“And Samuel asked, ‘What have you done?’ Saul answered, ‘When I saw that the troops were deserting me and you didn’t come within the appointed days and the Philistines were gathering at Michmash, I thought: the Philistines will now descend on me at Gilgal, and I haven’t sought the Lord’s favor. So I forced myself to offer the burnt offering.’” (1 Samuel 13:11-12)
So what’s wrong with this picture? Samuel told Saul he would be with him on a certain day to offer a burnt offering to seek the Lord’s favor for a coming battle. Samuel didn’t show up. The troops were drifting away, deserting Saul. The Philistines were rumbling. So, Saul determined that as leader he had to do something. He took matters into hand and offered the burnt offering himself. So, what’s the problem?
The problem is that God was looking for someone to be king of Israel who saw himself as more than just a military or governing ruler. He was looking for someone to be the spiritual leader of Israel, someone to shepherd Israel.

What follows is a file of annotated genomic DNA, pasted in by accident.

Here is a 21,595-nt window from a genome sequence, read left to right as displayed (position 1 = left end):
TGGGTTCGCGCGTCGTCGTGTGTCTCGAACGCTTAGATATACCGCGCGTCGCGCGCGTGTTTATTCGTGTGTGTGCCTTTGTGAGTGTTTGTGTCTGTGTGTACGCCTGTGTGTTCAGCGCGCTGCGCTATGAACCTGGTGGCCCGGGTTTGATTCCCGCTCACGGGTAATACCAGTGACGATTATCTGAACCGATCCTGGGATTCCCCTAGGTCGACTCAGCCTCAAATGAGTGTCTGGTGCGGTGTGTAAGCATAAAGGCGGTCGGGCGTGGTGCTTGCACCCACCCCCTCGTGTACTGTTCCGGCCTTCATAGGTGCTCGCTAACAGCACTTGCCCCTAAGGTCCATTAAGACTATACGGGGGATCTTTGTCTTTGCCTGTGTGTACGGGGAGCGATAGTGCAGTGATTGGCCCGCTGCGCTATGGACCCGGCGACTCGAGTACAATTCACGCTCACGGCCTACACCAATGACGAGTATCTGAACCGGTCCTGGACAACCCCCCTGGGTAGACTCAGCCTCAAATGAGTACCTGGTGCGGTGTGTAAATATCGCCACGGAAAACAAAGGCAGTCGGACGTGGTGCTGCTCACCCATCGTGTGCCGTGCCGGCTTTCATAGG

Wasn’t Saul acting in a spiritual capacity when he offered the burnt offering?
A burnt offering was to be a spiritual event, but Saul was not offering it in a spiritual manner. How so? He acted out of fear rather than faith. With the troops deserting and the Philistines rumbling, he feared that he and his remaining troops would be overrun and possibly killed. He also feared losing his leadership position. So he “acted” like he thought a leader should act. Fear was his motivation, not faith. Self was at the center of his actions rather than the Lord. And Samuel called his hand on it when he arrived. He told Saul that the Lord was then looking for another to serve as king.
The call of God on the lives of His people is to follow Him in faith, not giving in to fear. Both those who lead and those who follow have the same responsibility: to move away from fear and toward faith. Trusting the Lord is what glorifies Him.
Lord, Help us today to glorify You through trust. Amen.